But typical of any Coalition document it focuses more on attacking the other major parties than how and what should be done. The ‘hows’ and ‘whats’ are nothing more than a bit of chest thumping. There is much more passion in their criticisms of both the Government and the Greens than there is in beating their own drum. Just the usual scare tactics, you might say.

What struck me the most about the document was their rabid hatred for everything the Greens stand for. The Greens are not my party of choice, but after reading the document I’m convinced that they stand for much more than I gave them any credit for. And if anything, I’m more determined to vote against a party that opposes – or condemns – what the Greens want for our society.

I’ve made a list of some of the reasons why the Libs don’t want you to vote for the Greens. Upon reading them, you might also ponder how much the Liberals must be out of touch with the modern, progressive Australian. Here’s the list of what the Coalition fear:

The Greens believe in legalising same sex marriages.

The Greens believe in reintroduction of voluntary euthanasia laws in the NT & ACT.

The Greens support holding a plebiscite for an Australian Republic.The Greens will legalise the use of cannabis for specified medical purposes.

The Greens moved a private members bill entitled Anti-Terrorism Reform Bill 2009 to relax terrorism laws and calls for amendments to the Criminal Code and Crimes Act.

The Bill calls for greater freedom of expression and association, freedom from arbitrary detention, legal due process and privacy.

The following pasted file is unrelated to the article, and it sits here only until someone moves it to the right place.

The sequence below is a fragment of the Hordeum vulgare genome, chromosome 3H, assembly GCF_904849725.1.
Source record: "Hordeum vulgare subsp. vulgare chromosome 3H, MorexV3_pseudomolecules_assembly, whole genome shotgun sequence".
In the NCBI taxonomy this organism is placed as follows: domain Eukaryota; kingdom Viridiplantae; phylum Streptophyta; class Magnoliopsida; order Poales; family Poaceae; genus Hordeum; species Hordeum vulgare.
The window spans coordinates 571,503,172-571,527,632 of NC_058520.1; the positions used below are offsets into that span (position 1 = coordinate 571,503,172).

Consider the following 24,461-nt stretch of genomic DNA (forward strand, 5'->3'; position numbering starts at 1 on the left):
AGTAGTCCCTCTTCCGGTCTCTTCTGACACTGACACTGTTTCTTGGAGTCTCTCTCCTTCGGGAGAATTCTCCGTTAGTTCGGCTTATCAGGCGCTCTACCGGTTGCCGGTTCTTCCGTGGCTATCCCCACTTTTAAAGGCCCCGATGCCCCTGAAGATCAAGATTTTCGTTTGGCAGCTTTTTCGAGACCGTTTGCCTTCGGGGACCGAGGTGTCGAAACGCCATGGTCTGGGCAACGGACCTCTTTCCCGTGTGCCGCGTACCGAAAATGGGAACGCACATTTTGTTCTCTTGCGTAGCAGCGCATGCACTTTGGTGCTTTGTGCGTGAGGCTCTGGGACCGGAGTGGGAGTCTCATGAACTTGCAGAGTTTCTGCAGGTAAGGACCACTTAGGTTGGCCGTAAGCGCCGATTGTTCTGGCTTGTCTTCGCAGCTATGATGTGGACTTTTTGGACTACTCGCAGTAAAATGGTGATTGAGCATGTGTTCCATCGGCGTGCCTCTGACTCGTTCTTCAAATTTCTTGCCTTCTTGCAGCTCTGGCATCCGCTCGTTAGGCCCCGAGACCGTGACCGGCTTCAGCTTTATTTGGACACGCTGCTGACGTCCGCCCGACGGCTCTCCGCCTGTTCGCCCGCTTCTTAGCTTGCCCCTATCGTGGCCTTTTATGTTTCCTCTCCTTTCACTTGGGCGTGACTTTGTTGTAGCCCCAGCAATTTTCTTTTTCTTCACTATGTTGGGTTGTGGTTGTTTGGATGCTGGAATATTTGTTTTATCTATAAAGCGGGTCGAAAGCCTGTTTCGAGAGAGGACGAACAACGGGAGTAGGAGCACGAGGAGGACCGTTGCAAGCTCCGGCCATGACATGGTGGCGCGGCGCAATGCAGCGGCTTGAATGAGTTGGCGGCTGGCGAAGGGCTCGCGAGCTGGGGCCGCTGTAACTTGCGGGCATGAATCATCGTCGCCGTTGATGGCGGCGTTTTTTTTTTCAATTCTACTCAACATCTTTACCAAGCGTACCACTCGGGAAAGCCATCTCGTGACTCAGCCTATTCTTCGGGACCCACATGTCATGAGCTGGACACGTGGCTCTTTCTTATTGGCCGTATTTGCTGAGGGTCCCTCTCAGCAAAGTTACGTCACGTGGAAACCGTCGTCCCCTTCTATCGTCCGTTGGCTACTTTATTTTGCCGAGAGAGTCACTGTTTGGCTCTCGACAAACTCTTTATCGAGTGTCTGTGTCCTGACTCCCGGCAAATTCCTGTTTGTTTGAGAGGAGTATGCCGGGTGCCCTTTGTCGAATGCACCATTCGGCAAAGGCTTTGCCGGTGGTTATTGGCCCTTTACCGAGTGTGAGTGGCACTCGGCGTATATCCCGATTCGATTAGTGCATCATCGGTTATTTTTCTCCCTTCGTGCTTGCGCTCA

The Greens will repeal the sedition laws and will repeal mandatory sentencing legislation.

The Greens will prohibit the use of electroshock weapons and Tasers.

The Greens want an open door refugee and asylum seeker policy.They have said that they want to increase the number of refugees and asylum seekers Australia takes, but they haven’t said by how much; they also want to decrease the number of skilled migrants and increase the number of family reunion migrants.

Abolition of mandatory detention of illegal immigrants.

Restore Australia’s migration zone to match Australia’s territory and accept responsibility for processing all asylum seekers who seek protection in that zone.

Allow illegal immigrants unrestricted movement in and about reception centres.

Immediately grant illegal immigrants an asylum application visa (AAV) and move them into community reception centres after medical and security checks are satisfied or after 14 days.

Allow illegal immigrants with AAVs the right to work, travel, income support and access to ongoing educational and medical services anywhere in Australia while their claims are being assessed.

Ensure that refusal of an AAV is reviewable by the Administration Appeals Tribunal and that the illegal immigrant is housed in a facility close to an urban area.

Closing Australian ports and territorial waters to nuclear powered vessels and create nuclear free zones, municipalities and ports;

Prohibit mineral exploration, mining, extraction of petroleum and gas in terrestrial and marine nature conservation reserves.

Ban the exploration, mining and export of uranium and the storage of low-grade domestic nuclear waste in a remote location in Australia.